A Conversation with Cynthia Zarin

By Laura Liu

I was fortunate enough to sit down and ask Cynthia Zarin some questions. Read on for the result!

Laura Liu, Interviewer: You engage in a variety of writing styles: sonnets in your most recent book Orbit (Knopf, 2017), children’s books, and reviews for the New Yorker, to name a few. What leads you to pursue a specific genre for a project or an idea?

Cynthia Zarin, Writer: I might turn the question around: the genre pursues me.  That is, while I don’t believe there is too much difference between genres (because binding them is the necessity of making oneself clear), while it would be possible to write a poem about a theatre production, of course, prose, in that case, allows for a discursive sensibility.  The genre (a story about a dog who likes to ride in taxis, for example) tends to announce itself without much fanfare.  It’s interesting to look though, at Elizabeth Bishop’s poem “In The Waiting Room” and compare it to her prose version of the same event (going to the dentist) in her essay “The Country Mouse.”  Poems, I think, tend to face inward, and prose outward.

LL: Two of your poems, “The Impulse Wants Company” and “Dear and Blackbirds”, have inspired ballet productions, which is so cool! How did this experience enrich your understanding of the relationship between different art forms?

CZ: My work tends to veer towards formality.  That is—even in free verse I am most at home if there is an underlying structure.  And I like writing in form, and in invented forms.  So ballet—which I studied for years, as a child and a young person—was, I think, a great influence on my own work:  it’s extraordinarily disciplined, but there is infinite room for gesture, beauty, invention, and complexity.  And it relies, for the most part on music.  Poetry, after all, must sing, even if it sings quietly.  So working with BalletCollective, which is a wonderful New York based company,  was natural for me.  But it was interesting, and challenging, to see that the narrative had to work in many directions at once: up, down, across, and sideways!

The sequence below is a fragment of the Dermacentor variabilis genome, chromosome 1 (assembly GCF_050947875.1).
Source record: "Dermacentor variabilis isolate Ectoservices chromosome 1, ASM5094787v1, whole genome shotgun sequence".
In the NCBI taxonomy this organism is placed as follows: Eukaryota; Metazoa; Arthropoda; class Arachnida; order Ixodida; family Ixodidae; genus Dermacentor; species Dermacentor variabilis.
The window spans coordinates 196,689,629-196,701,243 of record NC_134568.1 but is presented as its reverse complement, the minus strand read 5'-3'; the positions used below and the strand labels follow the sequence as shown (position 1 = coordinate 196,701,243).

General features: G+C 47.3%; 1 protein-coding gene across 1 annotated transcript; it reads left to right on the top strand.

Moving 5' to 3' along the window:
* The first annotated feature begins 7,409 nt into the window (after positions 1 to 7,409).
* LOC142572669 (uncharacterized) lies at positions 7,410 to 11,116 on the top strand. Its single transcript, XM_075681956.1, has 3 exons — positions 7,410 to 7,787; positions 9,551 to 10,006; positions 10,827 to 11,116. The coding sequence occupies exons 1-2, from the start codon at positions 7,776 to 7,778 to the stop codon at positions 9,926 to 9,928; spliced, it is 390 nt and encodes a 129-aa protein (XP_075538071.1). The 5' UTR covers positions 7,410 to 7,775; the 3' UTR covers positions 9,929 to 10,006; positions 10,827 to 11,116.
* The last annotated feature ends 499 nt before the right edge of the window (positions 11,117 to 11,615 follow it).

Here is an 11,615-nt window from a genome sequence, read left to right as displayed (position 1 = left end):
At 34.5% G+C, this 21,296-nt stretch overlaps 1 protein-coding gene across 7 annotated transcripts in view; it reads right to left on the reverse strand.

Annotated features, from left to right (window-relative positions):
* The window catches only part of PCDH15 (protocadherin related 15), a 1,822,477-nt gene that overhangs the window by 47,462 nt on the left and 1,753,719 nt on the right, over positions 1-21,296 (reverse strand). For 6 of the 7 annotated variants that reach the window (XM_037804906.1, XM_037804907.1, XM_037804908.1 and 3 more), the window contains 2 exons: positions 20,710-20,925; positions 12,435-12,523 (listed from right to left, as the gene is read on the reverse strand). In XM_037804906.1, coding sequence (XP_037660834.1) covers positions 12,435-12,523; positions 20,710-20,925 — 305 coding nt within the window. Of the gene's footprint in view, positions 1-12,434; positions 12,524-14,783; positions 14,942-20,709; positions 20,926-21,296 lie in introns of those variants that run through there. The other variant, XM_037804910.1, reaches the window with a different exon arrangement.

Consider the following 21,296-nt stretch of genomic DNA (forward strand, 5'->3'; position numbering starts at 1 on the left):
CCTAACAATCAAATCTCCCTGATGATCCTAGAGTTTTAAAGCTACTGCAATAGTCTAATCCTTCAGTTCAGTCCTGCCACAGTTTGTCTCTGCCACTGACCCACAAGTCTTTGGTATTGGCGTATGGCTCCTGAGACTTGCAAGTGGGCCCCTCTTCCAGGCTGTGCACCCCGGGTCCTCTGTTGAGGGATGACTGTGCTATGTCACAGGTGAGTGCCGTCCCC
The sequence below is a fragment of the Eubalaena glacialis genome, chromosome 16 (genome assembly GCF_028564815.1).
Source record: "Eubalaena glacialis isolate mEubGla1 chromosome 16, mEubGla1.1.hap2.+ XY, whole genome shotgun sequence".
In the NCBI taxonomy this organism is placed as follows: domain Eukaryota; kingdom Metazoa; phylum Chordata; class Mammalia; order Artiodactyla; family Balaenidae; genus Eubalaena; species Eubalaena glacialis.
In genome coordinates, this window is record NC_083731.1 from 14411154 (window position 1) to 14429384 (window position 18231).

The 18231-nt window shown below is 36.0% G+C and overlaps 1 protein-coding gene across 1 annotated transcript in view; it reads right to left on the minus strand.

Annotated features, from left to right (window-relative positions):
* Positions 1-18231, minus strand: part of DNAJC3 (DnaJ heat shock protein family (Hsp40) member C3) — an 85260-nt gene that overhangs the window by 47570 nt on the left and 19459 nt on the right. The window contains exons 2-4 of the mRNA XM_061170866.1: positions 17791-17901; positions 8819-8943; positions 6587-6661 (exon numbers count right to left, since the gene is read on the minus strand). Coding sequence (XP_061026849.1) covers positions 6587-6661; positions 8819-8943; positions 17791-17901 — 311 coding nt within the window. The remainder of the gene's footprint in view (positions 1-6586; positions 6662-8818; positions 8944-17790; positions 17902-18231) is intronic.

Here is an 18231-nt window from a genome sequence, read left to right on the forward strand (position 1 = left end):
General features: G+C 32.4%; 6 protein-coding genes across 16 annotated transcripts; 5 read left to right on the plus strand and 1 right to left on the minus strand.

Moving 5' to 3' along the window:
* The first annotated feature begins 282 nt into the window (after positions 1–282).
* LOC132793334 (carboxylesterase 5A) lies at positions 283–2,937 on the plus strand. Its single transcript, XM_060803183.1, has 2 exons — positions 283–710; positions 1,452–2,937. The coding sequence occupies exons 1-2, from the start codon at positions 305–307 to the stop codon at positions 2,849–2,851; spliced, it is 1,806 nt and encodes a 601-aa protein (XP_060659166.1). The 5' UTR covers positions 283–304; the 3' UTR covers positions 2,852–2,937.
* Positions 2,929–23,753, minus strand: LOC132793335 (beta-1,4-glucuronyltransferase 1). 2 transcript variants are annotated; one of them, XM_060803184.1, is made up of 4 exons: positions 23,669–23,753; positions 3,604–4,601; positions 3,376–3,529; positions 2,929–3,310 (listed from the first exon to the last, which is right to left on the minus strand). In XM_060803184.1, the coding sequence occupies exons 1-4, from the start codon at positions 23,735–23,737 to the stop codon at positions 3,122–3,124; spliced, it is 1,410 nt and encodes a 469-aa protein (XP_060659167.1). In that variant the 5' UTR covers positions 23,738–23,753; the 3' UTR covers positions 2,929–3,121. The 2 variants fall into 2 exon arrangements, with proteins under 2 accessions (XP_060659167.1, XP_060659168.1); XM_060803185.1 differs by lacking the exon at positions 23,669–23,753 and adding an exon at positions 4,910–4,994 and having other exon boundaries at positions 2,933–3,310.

LL: Many writers have given—and will continue to give—insightful advice for those looking to break into the literary world in conversations like this. But what about those who are still unsure—do you have any advice for them?

CZ: The best advice I can give a young writer is to read.

Laura Liu is a senior at Conestoga High School, and has been writing her entire life. As an editor for her school's literary magazine, The Folio, she is always looking for ways to help herself and her peers develop mastery and voice in writing.

Laura is a 2019 Merit Award Winner for Writing (Poetry) from the National YoungArts Foundation, and has won top prizes in competitions such as the Scholastic Art & Writing Awards, the National Federation of State Poetry Societies (NFSPS) Student Contest, and the Central League Writing Contest. She was also published in NFSPS' annual poetry anthology, Encore, in 2017.

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